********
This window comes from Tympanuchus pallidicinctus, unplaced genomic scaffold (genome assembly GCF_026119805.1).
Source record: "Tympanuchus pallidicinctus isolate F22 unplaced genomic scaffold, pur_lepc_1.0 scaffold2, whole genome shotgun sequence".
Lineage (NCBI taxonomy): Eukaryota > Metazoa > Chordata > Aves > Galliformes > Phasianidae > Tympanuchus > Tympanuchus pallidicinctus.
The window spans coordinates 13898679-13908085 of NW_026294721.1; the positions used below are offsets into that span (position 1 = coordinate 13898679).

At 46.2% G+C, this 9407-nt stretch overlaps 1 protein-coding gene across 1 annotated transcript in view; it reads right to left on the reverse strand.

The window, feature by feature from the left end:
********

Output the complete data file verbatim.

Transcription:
This window comes from Tympanuchus pallidicinctus, unplaced genomic scaffold (genome assembly GCF_026119805.1).
Source record: "Tympanuchus pallidicinctus isolate F22 unplaced genomic scaffold, pur_lepc_1.0 scaffold2, whole genome shotgun sequence".
Lineage (NCBI taxonomy): Eukaryota > Metazoa > Chordata > Aves > Galliformes > Phasianidae > Tympanuchus > Tympanuchus pallidicinctus.
The window spans coordinates 13898679-13908085 of NW_026294721.1; the positions used below are offsets into that span (position 1 = coordinate 13898679).

At 46.2% G+C, this 9407-nt stretch overlaps 1 protein-coding gene across 1 annotated transcript in view; it reads right to left on the reverse strand.

The window, feature by feature from the left end: